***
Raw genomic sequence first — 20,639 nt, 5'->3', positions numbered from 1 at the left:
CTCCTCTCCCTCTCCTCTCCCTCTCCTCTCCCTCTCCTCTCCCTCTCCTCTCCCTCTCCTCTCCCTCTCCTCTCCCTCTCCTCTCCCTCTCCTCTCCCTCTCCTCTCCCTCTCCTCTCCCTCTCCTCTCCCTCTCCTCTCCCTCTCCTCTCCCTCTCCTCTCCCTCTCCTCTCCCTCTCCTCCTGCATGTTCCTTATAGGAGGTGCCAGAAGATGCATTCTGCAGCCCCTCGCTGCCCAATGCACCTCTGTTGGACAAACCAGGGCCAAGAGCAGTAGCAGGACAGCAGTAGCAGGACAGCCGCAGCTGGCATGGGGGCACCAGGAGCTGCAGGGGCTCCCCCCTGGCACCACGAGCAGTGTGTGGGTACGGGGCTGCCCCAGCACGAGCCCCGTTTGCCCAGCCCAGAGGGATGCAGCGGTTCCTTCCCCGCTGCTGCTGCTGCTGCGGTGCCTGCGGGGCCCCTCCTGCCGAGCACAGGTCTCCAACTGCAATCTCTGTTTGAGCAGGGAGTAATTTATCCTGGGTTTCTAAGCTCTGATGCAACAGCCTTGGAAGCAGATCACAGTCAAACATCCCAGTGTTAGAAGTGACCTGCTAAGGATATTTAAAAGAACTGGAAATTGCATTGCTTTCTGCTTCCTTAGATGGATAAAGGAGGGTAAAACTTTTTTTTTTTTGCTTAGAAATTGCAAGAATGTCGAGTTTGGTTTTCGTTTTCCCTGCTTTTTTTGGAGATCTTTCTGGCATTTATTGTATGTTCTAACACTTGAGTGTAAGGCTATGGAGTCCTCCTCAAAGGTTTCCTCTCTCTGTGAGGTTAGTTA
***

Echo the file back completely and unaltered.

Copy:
Raw genomic sequence first — 20,639 nt, 5'->3', positions numbered from 1 at the left:
CTCCTCTCCCTCTCCTCTCCCTCTCCTCTCCCTCTCCTCTCCCTCTCCTCTCCCTCTCCTCTCCCTCTCCTCTCCCTCTCCTCTCCCTCTCCTCTCCCTCTCCTCTCCCTCTCCTCTCCCTCTCCTCTCCCTCTCCTCTCCCTCTCCTCTCCCTCTCCTCTCCCTCTCCTCTCCCTCTCCTCCTGCATGTTCCTTATAGGAGGTGCCAGAAGATGCATTCTGCAGCCCCTCGCTGCCCAATGCACCTCTGTTGGACAAACCAGGGCCAAGAGCAGTAGCAGGACAGCAGTAGCAGGACAGCCGCAGCTGGCATGGGGGCACCAGGAGCTGCAGGGGCTCCCCCCTGGCACCACGAGCAGTGTGTGGGTACGGGGCTGCCCCAGCACGAGCCCCGTTTGCCCAGCCCAGAGGGATGCAGCGGTTCCTTCCCCGCTGCTGCTGCTGCTGCGGTGCCTGCGGGGCCCCTCCTGCCGAGCACAGGTCTCCAACTGCAATCTCTGTTTGAGCAGGGAGTAATTTATCCTGGGTTTCTAAGCTCTGATGCAACAGCCTTGGAAGCAGATCACAGTCAAACATCCCAGTGTTAGAAGTGACCTGCTAAGGATATTTAAAAGAACTGGAAATTGCATTGCTTTCTGCTTCCTTAGATGGATAAAGGAGGGTAAAACTTTTTTTTTTTTGCTTAGAAATTGCAAGAATGTCGAGTTTGGTTTTCGTTTTCCCTGCTTTTTTTGGAGATCTTTCTGGCATTTATTGTATGTTCTAACACTTGAGTGTAAGGCTATGGAGTCCTCCTCAAAGGTTTCCTCTCTCTGTGAGGTTAGTTA